Cincinnati police chief: Video of fatal shooting of unarmed black man by police 'not good'
theGRIO REPORT - Cincinnati Police Chief Jeffrey Blackwell has seen the video from a University of Cincinnati police officer's body camera in the fatal shooting on an unarmed black man. His assessment? It's "not good."
Cincinnati Police Chief Jeffrey Blackwell has seen the video from a University of Cincinnati police officer’s body camera in the fatal shooting on an unarmed black man.
His assessment? It’s “not good.”
It seems like an obvious point to make, but it’s also a rare one, especially coming from police leadership during these situations.
“The video is not good,” Blackwell said of the the shooting death of 43-year-old Samuel Dubose by UC Officer Ray Tensing, which took place during a traffic stop. “I think the city manager has said that also publicly. I’ll leave it there.”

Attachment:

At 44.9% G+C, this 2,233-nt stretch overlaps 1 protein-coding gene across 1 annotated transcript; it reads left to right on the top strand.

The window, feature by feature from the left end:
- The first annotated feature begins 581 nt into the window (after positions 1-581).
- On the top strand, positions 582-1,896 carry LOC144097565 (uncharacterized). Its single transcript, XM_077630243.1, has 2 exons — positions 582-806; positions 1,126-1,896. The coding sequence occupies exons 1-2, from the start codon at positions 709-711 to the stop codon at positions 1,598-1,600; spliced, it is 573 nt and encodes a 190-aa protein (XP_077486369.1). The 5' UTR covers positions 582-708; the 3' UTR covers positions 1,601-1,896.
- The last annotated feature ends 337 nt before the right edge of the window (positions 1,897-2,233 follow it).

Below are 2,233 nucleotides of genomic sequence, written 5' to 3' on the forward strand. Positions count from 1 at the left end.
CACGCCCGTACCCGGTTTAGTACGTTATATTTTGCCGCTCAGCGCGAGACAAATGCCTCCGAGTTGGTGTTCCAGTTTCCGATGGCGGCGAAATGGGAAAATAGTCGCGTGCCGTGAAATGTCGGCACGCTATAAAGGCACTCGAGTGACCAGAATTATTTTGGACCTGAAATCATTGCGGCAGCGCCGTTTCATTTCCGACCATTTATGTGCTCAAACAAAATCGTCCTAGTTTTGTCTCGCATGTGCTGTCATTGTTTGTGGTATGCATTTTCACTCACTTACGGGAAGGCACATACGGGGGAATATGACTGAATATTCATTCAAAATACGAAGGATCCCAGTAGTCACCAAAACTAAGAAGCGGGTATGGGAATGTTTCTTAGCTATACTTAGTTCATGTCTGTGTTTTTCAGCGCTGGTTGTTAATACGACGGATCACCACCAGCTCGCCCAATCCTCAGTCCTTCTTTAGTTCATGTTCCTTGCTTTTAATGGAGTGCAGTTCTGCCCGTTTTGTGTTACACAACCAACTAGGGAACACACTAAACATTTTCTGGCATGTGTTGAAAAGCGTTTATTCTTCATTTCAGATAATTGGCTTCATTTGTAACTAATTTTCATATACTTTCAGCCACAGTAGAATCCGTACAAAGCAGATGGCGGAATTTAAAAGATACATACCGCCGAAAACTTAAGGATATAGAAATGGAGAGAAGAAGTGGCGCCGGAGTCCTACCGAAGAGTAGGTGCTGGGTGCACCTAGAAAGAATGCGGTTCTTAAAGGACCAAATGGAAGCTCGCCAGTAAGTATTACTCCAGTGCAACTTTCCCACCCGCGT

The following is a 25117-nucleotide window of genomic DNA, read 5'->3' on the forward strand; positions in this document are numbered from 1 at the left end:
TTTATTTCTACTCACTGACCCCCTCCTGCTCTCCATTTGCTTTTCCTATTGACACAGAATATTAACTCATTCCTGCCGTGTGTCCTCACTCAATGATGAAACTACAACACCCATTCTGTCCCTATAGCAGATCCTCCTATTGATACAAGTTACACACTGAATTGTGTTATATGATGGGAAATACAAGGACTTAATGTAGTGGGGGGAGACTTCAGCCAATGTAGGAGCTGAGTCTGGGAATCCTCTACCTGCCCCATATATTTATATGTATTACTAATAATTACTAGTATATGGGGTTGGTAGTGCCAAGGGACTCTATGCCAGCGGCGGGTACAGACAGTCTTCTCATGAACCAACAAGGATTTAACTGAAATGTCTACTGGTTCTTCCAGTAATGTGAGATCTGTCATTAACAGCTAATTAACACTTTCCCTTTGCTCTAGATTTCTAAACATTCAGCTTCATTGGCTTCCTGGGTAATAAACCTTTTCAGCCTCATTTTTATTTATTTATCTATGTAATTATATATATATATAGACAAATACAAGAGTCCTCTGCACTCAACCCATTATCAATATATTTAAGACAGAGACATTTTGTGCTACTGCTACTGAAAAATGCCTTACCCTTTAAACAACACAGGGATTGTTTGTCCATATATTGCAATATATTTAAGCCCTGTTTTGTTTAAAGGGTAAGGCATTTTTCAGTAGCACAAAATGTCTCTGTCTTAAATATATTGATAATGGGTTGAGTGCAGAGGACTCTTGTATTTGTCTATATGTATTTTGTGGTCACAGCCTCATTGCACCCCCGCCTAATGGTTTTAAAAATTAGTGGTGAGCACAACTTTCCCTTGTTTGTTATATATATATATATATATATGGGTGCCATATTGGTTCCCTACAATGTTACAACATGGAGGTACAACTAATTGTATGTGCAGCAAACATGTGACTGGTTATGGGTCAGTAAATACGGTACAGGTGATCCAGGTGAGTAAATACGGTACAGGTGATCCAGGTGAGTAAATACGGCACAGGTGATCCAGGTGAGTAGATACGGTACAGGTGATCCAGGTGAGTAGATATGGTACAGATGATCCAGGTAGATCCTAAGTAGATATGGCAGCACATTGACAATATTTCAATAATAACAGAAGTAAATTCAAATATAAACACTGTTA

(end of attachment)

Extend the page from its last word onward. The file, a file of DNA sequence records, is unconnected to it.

Blackwell continued, telling WCPO-TV:
I don’t want to put my personal feelings out prematurely.I just hope that the right thing continues to be done in this investigation and that we’re able to move forward from this and allow this to be a moment of learning and teaching for our city.
Blackwell also noted that it was possible that unrest would follow in the area once the video was released.
City Manager Harry Black echoed Blackwell’s sentiments.
“It’s not a good situation,” Black said. “It’s a tragic situation, someone has died that did not necessarily need to die.”
University of Cincinnati President Santa Ono also released a statement on the incident Monday:
This morning, several senior leaders of the University of Cincinnati met with members of the City Manager’s Advisory Group to hear their thoughts and perspectives about how best to move forward together in a spirit of cooperation and collaboration. As the result of multiple conversations this past week with community leaders, which were reiterated this morning, the university is initiating a process to hire an independent external reviewer to examine UC Police Department policies, procedures and practices. We also are moving forward with the creation of a community advisory panel. These are important steps to create an enhanced environment of openness and healing.